When you’re selling on multiple channels, mapping your inventory and setting up reorder details up is absolutely key. Inventory accuracy prevents overselling. Because overselling can lead to bad reviews or loss of customer trust, it can be the kiss of death for an online business. With the right version of QuickBooks as your system of record for both finances and inventory, it’s possible to make a large portion of your business far more efficient and free up a great deal of time, effort, and energy. #Ecommerce reports are only as good as the data behind them, so give your multichannel inventory the time it deserves. @QuickBooks #Unify #Automate Click To Tweet

Because new customers who are onboarding Webgility Unify are excited to start right in on the order flow, we’re always careful to point out the importance of properly setting up inventory. Fair warning: Sometimes this takes a good bit of work! In fact, we’ve found that if you pause and do a bit of heavy lifting, so to speak, around inventory, you’ll be much more organized once sales start to come in. For example, if you set up order flow before mapping out inventory, the reports you run will be missing crucial information and you’ll have no idea what’s in stock.  Continue reading

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Key Metrics Guaranteed to Boost Online Sales

Key Metrics Guaranteed to Boost Online SalesThe most important KPIs ecommerce businesses should be monitoring and why

“Metrics,” “KPIs,” and “analytics” have been buzzwords in ecommerce for at least a decade, but as is often the case with any SMB-heavy industry, individual sellers have been left to their own devices to figure out how to first find, then understand, meaningful information amid the piles of data their stores cough up every day.

To help move the discussion beyond the realm of buzzwords and into something useful, this simple primer of important ecommerce metrics spells out specific KPIs that relate to multichannel selling, customers, and products as well as why these key indicators are important to the health—and growth—of your online retail business.#KPIs guaranteed to boost #ecommerce sales #Unify #noexcuses Click To Tweet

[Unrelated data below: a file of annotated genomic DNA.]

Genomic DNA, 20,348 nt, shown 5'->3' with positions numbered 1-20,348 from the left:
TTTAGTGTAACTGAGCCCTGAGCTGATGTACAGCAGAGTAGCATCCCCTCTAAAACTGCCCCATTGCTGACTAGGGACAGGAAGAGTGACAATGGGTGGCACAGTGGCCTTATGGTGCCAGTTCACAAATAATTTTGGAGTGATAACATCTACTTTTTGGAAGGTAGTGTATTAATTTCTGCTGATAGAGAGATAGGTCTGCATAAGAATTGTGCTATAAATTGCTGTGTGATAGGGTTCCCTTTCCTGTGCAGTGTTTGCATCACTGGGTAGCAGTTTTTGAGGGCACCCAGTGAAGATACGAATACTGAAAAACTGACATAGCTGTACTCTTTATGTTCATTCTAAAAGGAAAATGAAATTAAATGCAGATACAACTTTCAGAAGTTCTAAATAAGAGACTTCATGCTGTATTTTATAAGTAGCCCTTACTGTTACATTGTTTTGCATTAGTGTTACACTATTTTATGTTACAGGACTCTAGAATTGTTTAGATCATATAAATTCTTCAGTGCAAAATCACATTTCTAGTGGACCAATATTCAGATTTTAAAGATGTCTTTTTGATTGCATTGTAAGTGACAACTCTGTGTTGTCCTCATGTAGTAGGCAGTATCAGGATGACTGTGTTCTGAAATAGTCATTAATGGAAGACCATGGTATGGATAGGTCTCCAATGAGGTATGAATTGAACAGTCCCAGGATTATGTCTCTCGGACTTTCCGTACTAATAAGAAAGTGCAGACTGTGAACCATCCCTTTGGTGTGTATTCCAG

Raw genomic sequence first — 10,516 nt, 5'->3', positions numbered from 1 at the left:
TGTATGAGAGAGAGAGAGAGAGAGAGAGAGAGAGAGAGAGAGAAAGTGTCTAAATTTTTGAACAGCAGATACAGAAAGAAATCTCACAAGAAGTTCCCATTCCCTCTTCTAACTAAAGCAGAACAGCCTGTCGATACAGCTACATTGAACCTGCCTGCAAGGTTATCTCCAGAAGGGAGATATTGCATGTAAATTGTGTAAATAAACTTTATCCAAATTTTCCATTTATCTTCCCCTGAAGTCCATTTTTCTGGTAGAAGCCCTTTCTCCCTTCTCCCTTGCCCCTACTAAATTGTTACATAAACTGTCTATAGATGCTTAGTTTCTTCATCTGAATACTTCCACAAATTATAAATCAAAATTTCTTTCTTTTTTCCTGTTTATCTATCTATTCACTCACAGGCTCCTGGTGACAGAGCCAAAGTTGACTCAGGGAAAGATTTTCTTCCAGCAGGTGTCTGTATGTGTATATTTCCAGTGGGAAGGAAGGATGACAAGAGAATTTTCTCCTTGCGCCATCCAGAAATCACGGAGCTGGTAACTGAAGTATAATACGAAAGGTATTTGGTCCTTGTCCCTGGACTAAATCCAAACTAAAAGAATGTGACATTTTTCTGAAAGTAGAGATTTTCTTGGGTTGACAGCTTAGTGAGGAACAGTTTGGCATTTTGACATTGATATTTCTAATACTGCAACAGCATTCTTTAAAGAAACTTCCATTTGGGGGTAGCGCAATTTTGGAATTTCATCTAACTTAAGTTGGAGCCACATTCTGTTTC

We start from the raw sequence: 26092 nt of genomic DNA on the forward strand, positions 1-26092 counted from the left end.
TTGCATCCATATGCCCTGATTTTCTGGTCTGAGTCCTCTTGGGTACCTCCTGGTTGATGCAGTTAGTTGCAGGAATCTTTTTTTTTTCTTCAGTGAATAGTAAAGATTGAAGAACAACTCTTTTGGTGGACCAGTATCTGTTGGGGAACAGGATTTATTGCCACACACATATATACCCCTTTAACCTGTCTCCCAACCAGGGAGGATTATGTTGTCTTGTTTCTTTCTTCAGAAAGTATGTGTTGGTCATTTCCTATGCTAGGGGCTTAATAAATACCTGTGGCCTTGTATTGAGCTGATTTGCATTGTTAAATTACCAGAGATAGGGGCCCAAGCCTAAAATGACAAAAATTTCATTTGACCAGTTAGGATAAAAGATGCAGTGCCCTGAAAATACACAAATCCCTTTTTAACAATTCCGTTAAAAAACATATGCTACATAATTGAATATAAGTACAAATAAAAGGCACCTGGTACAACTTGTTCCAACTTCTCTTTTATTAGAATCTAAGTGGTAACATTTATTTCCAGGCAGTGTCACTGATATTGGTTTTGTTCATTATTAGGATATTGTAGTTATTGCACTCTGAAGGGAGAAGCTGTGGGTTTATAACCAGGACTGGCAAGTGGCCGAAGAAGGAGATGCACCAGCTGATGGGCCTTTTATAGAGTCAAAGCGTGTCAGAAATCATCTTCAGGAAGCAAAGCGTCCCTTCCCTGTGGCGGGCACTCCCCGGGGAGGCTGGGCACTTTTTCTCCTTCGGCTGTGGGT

Multichannel Metrics
Selling in different online locations has its own special set of challenges, the toughest of which is getting big-picture perspective on your business when every online retail entity has its own way of managing your sales data. These metrics will allow you to be strategic about how and where you sell, in a world where the list of niche sales channels grows every day.

Total Average Order Value (AOV)
The average order value is total order value of all orders over a time period, divided by the total number of orders in that same time period. Simply put, this is the average total collected from a customer, per order. Not-so-simply put: To get value out of the calculation, you’ll need to weed out unrelated amounts like taxes or marketplace fees, while completely accounting for the item prices, shipping revenue, and any discounts applied to orders.
Why is this important? Knowing AOV allows you to better plan discount initiatives, set accurate parameters for free shipping, more effectively track the value of new or returning customers, and project the number of new orders needed to hit revenue targets.

Collectible AOV
The Collectible AOV is the dollar-value that your company can actually collect in cash. Essentially, this is an important extension of your AOV which subtracts out your payment processor fees, since they are unavoidable across the board for your business. While your shipping and inventory expenditures can vary—and are often outflows of cash as opposed to deductions from cash receipts, payment processor fees, and, in some cases, marketplace fees—it is important to remove them from AOV to better depict cash movements.
Continue reading